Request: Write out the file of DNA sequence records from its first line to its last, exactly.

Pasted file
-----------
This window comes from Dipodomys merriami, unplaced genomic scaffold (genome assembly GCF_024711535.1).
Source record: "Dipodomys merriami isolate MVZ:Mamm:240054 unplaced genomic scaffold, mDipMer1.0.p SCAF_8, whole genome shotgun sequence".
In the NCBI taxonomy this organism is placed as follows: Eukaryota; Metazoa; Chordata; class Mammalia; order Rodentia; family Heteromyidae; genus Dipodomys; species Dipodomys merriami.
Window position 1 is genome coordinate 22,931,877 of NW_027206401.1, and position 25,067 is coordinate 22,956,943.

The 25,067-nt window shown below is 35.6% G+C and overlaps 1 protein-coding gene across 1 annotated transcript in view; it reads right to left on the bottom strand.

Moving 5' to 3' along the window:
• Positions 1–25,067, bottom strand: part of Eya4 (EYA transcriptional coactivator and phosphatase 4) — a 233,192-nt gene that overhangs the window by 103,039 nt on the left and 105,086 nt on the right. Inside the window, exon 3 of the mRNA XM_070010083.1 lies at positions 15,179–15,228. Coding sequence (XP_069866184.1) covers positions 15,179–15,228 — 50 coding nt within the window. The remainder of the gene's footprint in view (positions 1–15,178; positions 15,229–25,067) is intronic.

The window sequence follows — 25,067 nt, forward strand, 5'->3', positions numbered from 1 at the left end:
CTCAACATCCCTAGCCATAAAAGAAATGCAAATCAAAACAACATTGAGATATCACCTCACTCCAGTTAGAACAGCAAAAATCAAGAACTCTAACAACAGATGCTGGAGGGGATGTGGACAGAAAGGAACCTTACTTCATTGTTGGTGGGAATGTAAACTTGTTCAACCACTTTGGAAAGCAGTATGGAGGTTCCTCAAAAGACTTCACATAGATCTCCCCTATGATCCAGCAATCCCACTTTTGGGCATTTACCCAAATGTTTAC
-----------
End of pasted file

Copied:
This window comes from Dipodomys merriami, unplaced genomic scaffold (genome assembly GCF_024711535.1).
Source record: "Dipodomys merriami isolate MVZ:Mamm:240054 unplaced genomic scaffold, mDipMer1.0.p SCAF_8, whole genome shotgun sequence".
In the NCBI taxonomy this organism is placed as follows: Eukaryota; Metazoa; Chordata; class Mammalia; order Rodentia; family Heteromyidae; genus Dipodomys; species Dipodomys merriami.
Window position 1 is genome coordinate 22,931,877 of NW_027206401.1, and position 25,067 is coordinate 22,956,943.

The 25,067-nt window shown below is 35.6% G+C and overlaps 1 protein-coding gene across 1 annotated transcript in view; it reads right to left on the bottom strand.

Moving 5' to 3' along the window:
• Positions 1–25,067, bottom strand: part of Eya4 (EYA transcriptional coactivator and phosphatase 4) — a 233,192-nt gene that overhangs the window by 103,039 nt on the left and 105,086 nt on the right. Inside the window, exon 3 of the mRNA XM_070010083.1 lies at positions 15,179–15,228. Coding sequence (XP_069866184.1) covers positions 15,179–15,228 — 50 coding nt within the window. The remainder of the gene's footprint in view (positions 1–15,178; positions 15,229–25,067) is intronic.

The window sequence follows — 25,067 nt, forward strand, 5'->3', positions numbered from 1 at the left end:
CTCAACATCCCTAGCCATAAAAGAAATGCAAATCAAAACAACATTGAGATATCACCTCACTCCAGTTAGAACAGCAAAAATCAAGAACTCTAACAACAGATGCTGGAGGGGATGTGGACAGAAAGGAACCTTACTTCATTGTTGGTGGGAATGTAAACTTGTTCAACCACTTTGGAAAGCAGTATGGAGGTTCCTCAAAAGACTTCACATAGATCTCCCCTATGATCCAGCAATCCCACTTTTGGGCATTTACCCAAATGTTTAC